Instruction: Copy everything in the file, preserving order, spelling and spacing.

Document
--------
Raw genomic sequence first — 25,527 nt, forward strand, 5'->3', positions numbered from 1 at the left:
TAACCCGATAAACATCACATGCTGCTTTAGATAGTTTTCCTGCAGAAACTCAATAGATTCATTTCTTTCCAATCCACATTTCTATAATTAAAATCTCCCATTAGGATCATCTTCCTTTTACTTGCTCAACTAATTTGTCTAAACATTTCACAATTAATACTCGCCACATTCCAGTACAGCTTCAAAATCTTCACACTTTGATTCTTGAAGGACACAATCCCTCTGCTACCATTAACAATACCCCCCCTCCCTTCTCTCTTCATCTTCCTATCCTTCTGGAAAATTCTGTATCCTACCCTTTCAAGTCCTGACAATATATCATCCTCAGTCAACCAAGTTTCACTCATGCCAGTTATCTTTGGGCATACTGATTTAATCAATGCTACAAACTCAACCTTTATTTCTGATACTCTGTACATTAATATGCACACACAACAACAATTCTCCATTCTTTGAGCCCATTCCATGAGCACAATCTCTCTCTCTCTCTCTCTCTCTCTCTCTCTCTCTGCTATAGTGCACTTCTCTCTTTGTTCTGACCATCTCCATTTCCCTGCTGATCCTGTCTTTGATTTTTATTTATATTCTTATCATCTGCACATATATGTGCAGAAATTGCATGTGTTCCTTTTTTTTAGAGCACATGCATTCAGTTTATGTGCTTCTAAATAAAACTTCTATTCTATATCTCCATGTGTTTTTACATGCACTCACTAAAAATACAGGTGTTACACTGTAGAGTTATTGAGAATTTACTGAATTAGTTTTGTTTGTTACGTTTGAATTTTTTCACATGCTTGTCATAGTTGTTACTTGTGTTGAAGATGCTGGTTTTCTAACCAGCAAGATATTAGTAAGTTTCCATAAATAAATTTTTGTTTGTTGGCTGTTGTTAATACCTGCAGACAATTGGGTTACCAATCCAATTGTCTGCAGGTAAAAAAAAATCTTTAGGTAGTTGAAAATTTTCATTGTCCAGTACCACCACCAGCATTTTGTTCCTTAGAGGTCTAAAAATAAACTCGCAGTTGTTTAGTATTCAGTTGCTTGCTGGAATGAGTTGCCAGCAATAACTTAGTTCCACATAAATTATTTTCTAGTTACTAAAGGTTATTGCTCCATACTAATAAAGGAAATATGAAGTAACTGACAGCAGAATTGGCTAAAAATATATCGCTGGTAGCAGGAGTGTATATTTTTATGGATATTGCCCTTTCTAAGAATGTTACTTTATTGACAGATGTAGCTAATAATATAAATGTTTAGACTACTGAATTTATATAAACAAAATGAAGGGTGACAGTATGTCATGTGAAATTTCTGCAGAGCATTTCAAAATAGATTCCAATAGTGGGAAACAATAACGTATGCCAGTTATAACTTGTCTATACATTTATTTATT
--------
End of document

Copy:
Raw genomic sequence first — 25,527 nt, forward strand, 5'->3', positions numbered from 1 at the left:
TAACCCGATAAACATCACATGCTGCTTTAGATAGTTTTCCTGCAGAAACTCAATAGATTCATTTCTTTCCAATCCACATTTCTATAATTAAAATCTCCCATTAGGATCATCTTCCTTTTACTTGCTCAACTAATTTGTCTAAACATTTCACAATTAATACTCGCCACATTCCAGTACAGCTTCAAAATCTTCACACTTTGATTCTTGAAGGACACAATCCCTCTGCTACCATTAACAATACCCCCCCTCCCTTCTCTCTTCATCTTCCTATCCTTCTGGAAAATTCTGTATCCTACCCTTTCAAGTCCTGACAATATATCATCCTCAGTCAACCAAGTTTCACTCATGCCAGTTATCTTTGGGCATACTGATTTAATCAATGCTACAAACTCAACCTTTATTTCTGATACTCTGTACATTAATATGCACACACAACAACAATTCTCCATTCTTTGAGCCCATTCCATGAGCACAATCTCTCTCTCTCTCTCTCTCTCTCTCTCTCTCTCTGCTATAGTGCACTTCTCTCTTTGTTCTGACCATCTCCATTTCCCTGCTGATCCTGTCTTTGATTTTTATTTATATTCTTATCATCTGCACATATATGTGCAGAAATTGCATGTGTTCCTTTTTTTTAGAGCACATGCATTCAGTTTATGTGCTTCTAAATAAAACTTCTATTCTATATCTCCATGTGTTTTTACATGCACTCACTAAAAATACAGGTGTTACACTGTAGAGTTATTGAGAATTTACTGAATTAGTTTTGTTTGTTACGTTTGAATTTTTTCACATGCTTGTCATAGTTGTTACTTGTGTTGAAGATGCTGGTTTTCTAACCAGCAAGATATTAGTAAGTTTCCATAAATAAATTTTTGTTTGTTGGCTGTTGTTAATACCTGCAGACAATTGGGTTACCAATCCAATTGTCTGCAGGTAAAAAAAAATCTTTAGGTAGTTGAAAATTTTCATTGTCCAGTACCACCACCAGCATTTTGTTCCTTAGAGGTCTAAAAATAAACTCGCAGTTGTTTAGTATTCAGTTGCTTGCTGGAATGAGTTGCCAGCAATAACTTAGTTCCACATAAATTATTTTCTAGTTACTAAAGGTTATTGCTCCATACTAATAAAGGAAATATGAAGTAACTGACAGCAGAATTGGCTAAAAATATATCGCTGGTAGCAGGAGTGTATATTTTTATGGATATTGCCCTTTCTAAGAATGTTACTTTATTGACAGATGTAGCTAATAATATAAATGTTTAGACTACTGAATTTATATAAACAAAATGAAGGGTGACAGTATGTCATGTGAAATTTCTGCAGAGCATTTCAAAATAGATTCCAATAGTGGGAAACAATAACGTATGCCAGTTATAACTTGTCTATACATTTATTTATT